There is far more to Italy than the tourist hotspots, and the Gargano National Park is comparatively neglected by overseas visitors. Covering most of the Gargano Peninsula, this is the part of Puglia, in the far south of Italy, that sticks out like a spur on the heel. It is an area that deserves to be better known: a beautiful region with plenty to see and do.
Walking, Cycling and Wildlife Spotting
As long as you don’t mind hills, the Gargano National Park is an ideal place for walking. There are footpaths everywhere and many of the country roads are quiet enough for a peaceful stroll. Much of the peninsular is covered by the woodland of the Umbra Forest, an enormous area that is well supplied with footpaths, car parks and picnic sites. The forest is popular with cyclists, too, providing welcome shade from the sun during the steep uphill sections!
Or you can walk part of the ancient Pilgrim Trail along the coast from Monte Sant’Angelo towards Vieste. Wherever you walk or cycle, look out for the abundant wildlife of the area. The coastal wetlands in particular are a great place for birdwatching; elsewhere see if you can spot the elusive wild boar or wild cats that are said to roam the forests. And in spring your way will be lined by a multi-coloured carpet of wild flowers.
Explore the Gargano Hill Towns
This is a mountainous region and, where there are hills, there are hill towns. One of the most famous is Monte Sant’Angelo, with its UNESCO designated sanctuary and hilltop castle, but you might also like to try Vieste, the regional capital, or Vico del Gargano, an old walled town with a castle and numerous churches.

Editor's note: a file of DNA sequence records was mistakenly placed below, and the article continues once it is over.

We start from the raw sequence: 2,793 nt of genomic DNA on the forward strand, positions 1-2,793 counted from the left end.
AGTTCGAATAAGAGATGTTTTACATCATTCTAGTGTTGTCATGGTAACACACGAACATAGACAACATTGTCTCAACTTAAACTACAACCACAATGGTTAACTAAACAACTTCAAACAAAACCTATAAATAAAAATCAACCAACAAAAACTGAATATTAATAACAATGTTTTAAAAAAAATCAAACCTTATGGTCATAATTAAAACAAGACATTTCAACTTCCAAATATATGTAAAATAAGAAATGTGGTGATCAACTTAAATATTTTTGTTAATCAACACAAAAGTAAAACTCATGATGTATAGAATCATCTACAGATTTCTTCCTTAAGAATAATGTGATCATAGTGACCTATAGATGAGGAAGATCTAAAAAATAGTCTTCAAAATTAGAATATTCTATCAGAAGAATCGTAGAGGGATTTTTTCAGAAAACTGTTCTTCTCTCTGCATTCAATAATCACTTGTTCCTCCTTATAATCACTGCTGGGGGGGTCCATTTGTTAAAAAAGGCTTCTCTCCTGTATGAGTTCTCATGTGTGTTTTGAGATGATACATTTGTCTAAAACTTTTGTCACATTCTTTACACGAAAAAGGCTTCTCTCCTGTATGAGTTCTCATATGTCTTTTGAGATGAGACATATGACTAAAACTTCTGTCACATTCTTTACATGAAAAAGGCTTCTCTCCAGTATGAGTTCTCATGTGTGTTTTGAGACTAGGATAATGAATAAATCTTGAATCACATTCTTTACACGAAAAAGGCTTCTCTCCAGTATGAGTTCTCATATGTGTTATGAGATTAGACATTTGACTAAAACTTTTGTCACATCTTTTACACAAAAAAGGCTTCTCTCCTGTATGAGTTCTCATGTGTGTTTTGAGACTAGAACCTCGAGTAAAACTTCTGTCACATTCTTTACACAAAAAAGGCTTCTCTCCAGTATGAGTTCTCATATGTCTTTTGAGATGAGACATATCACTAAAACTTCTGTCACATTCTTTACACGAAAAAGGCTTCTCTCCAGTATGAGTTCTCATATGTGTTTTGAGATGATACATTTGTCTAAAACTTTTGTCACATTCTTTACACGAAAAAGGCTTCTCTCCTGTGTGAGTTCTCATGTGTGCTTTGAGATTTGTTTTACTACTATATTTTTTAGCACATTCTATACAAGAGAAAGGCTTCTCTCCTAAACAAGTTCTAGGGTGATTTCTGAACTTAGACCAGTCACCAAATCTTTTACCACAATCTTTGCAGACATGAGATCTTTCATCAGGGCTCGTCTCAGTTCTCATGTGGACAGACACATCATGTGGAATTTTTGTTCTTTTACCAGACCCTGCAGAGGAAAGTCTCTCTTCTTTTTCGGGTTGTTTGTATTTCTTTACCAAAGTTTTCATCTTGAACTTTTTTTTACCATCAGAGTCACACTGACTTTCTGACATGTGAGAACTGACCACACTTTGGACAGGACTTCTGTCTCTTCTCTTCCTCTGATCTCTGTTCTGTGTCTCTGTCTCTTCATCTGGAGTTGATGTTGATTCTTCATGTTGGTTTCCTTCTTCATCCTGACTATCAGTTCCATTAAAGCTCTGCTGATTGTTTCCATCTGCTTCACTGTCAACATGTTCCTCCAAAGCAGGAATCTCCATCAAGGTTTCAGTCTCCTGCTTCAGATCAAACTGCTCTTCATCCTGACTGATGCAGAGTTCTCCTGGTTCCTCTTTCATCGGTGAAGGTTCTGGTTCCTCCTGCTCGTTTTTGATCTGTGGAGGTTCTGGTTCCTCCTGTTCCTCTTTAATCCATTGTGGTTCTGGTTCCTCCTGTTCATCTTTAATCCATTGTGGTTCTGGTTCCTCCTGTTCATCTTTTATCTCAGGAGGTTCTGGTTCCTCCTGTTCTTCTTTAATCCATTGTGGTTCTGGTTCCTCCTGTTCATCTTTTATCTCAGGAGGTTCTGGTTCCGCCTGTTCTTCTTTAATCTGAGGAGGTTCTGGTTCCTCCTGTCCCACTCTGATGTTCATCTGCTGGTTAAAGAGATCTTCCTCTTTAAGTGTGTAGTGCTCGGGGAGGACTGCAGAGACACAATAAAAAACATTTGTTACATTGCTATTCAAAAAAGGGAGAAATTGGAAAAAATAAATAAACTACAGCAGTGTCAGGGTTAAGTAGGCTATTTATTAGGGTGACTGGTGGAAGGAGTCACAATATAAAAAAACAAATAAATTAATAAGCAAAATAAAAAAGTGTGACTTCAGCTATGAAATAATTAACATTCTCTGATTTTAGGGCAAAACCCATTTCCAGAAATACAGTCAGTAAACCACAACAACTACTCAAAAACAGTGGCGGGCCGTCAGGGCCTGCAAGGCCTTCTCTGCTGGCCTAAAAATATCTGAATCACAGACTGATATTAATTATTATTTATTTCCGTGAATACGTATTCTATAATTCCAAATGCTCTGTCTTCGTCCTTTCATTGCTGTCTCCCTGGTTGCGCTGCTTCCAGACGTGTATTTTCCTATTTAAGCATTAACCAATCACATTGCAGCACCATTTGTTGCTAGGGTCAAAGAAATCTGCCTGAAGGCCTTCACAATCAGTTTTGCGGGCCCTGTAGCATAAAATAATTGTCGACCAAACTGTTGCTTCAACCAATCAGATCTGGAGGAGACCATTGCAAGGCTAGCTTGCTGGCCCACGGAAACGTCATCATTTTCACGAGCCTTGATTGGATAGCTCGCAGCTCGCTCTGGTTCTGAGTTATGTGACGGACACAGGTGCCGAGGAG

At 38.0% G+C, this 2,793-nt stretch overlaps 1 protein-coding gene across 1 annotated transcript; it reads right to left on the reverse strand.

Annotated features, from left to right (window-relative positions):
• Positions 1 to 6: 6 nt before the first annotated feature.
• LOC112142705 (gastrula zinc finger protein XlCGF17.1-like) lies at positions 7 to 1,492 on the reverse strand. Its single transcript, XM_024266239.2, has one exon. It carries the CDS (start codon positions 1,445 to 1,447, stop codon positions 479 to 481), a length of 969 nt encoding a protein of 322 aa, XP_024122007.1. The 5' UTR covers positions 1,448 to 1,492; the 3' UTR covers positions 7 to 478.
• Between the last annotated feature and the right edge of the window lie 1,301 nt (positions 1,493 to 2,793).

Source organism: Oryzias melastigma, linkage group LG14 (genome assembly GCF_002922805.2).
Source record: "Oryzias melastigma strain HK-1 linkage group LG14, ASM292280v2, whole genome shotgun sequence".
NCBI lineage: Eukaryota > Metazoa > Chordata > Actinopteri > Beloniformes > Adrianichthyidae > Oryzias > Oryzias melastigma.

Wander the narrow passages and stepped streets, dip into old churches and soak up the atmosphere of places where time seems to have stood still. While away the time in a local bar or enjoy a leisurely meal at a family run restaurant.
LivItaly offers small group tours throughout Italy. You can get a 10% discount on any of their tours by using booking code WORLDWIDEWRITER
Hit the Beach
I’m not a beach person myself but there is no denying that beaches are one of the attractions of the Gargano Peninsula, and one of the reasons why the Italians themselves choose to holiday here. It’s easy to see why: the miles of shimmering yellow sand, blue sea and southern Italian sunshine are a winning combination.
I arrived before the start of the season (it wasn’t quite hot enough for serious sun-worshippers at the beginning of May), and watched the beaches being prepared for visitors. A man was driving a tractor over the sand to make it glisteningly clean, and rows of brightly coloured deckchairs and umbrellas were being set out. But I preferred to step over the uncombed sections to look for shells and seaweed.
Sample the Food of the Gargano Peninsula
The keynote of food in Puglia is simple, fresh ingredients. Whether it is fruit and vegetables, locally produced ham and cheese, or the mussels for which the region is renowned, everything is of the highest quality. Even a plain meal of pasta and tomato sauce is transformed when the sauce is made with tomatoes ripened on the vine and topped with fresh basil that tastes as if it has just been picked.
Even if you don’t want to buy anything it is a pleasure to walk around the food markets and to see what is on offer. And of course you will want to try some of the region’s restaurants. There are no chains or fast food restaurants here – instead you will get friendly service and freshly cooked food.
If you have any more ideas for things to do on the Gargano Peninsula, I’d love to hear from you.